FUNCTION myBitNOT ( BinString AS USUAL , StartBit AS INT, BitCount := 1 AS INT) AS BINARY
    
    	IF UsualType( BinString ) == __UsualType.Binary
    			
    		LOCAL Result := (BINARY) BinString AS BYTE[]
    		LOCAL ByteIndex AS INT
    		LOCAL BitIndex := StartBit AS INT
    		LOCAL BitCounter AS INT
    
    		FOR BitCounter := 1 TO BitCount
            
    			ByteIndex := BitIndex / 8 + 1
    			Result[ByteIndex] := _Xor(Result[ByteIndex], 1 << BitIndex % 8)
    			BitIndex++
    
    		NEXT 
        	
    		RETURN (Binary)Result
    		    
    	ELSE 
    		
    		THROW Exception{"Unexpected type" }			
    
    	ENDIF 

    regards
    Karl-Heinz

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    Implementing missing VFP functions 27 Mar 2021 15:14 #17886

    • Chris
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  • Hi Anotinio,

    I did not say that there is a problem converting a USUAL to INT, this works fine. But of course, if the USUAL does not contain a numeric value, then a conversion to INT will throw an error as expected.

    The problem is that when you compile the code, the compiler does not know which one of the many functions to choose, and there is no way to solve that, at least none I can think of, when you use multiple overloads.

    Since you now added also a USUAL overload, then the compiler will be choosing this one always, when the argument is untyped, so you can also keep the previous BINARY overload, this will not be called accidentally anymore. I am just not sure if the fact the the compiler currently does pick the USUAL overload among other overloads when passing a USUAL to it should be considered a language feature or "working by coincidence" (that could change in the future), maybe Robert can comment on that.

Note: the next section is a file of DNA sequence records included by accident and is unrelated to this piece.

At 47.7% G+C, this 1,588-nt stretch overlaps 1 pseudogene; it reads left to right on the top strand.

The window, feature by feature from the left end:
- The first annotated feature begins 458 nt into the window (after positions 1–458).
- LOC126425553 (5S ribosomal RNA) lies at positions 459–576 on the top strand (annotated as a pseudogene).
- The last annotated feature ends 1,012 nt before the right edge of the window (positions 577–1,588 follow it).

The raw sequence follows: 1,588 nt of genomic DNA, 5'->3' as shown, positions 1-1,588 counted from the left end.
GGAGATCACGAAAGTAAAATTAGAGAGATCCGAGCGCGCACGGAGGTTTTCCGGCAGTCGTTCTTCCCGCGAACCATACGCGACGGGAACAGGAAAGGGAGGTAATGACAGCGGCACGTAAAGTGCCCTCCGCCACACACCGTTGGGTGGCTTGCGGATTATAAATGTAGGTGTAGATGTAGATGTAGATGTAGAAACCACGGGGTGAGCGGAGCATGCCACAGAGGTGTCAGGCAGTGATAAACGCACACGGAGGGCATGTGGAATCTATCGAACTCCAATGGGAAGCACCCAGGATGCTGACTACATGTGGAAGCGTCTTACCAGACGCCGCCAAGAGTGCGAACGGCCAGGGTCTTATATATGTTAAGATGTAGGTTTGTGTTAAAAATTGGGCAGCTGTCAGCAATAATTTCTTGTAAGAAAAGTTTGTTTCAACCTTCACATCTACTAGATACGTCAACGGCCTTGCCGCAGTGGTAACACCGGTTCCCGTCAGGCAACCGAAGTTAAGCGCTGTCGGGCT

If this is supposed to always work like that, then I guess it's no harm keeping the non-usual overloads. For existing FoxPro code (where everything is untyped anyway), always the USUAL overload will be called. But for new code, it is indeed handy to be able to call a more suitable overload.
    XSharp Development Team
    chris(at)xsharp.eu

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    Last edit: by Chris.

    Implementing missing VFP functions 27 Mar 2021 17:03 #17890

    • atlopes
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  • Posts: 84
  • Chris

    I did not say that there is a problem converting a USUAL to INT, this works fine.

    Nor did I, I hope. Just to clarify, what I questioned was the decision to perform that conversion in particular over others that could be possible. I was ok with you saying

    this looks like a bug, the correct behavior would be to report an "ambiguous function call" error, since none of the two functions is more suitable at runtime

    I'd prefer to have and keep the overloads for typed arguments. Not only this would reward future code, but it also rewards current VFP typed source code (there is such a thing!).

    A final note: I could not reproduce the by reference vs. by value point I mentioned above outside the implementation of BITNOT(). Nevertheless, I think that the behavior is verifiable. Hopefully, it's just something I'm overlooking.

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    Implementing missing VFP functions 27 Mar 2021 17:19 #17891

    • atlopes
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  • Posts: 84
  • Karl-Heinz,

    i modified the usual code from Robert and it gives the same results. Now it doesn´t matter how the var 'B' is declared


    As I said to Chris, I would prefer to have all overloads in place. That would reward properly typed code. It would also benefit from the implicit type conversions that the compiler can normally perform, for instance, from float to integer. Your approach requires looking for other numeric types that a USUAL can host, doesn't it?

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    Implementing missing VFP functions 27 Mar 2021 18:02 #17894

    • Karl-Heinz
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  • Posts: 774
  • Hi Antonio,

    As I said to Chris, I would prefer to have all overloads in place. That would reward properly typed code. It would also benefit from the implicit type conversions that the compiler can normally perform, for instance, from float to integer. Your approach requires looking for other numeric types that a USUAL can host, doesn't it?

    search for "UsualType" in the XSharp help and open the item "UsualType Enumeration". There you´ll find the description of all enum members.

    regards
    Karl-Heinz

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    Implementing missing VFP functions 27 Mar 2021 20:18 #17895

    • Chris
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  • Posts: 3750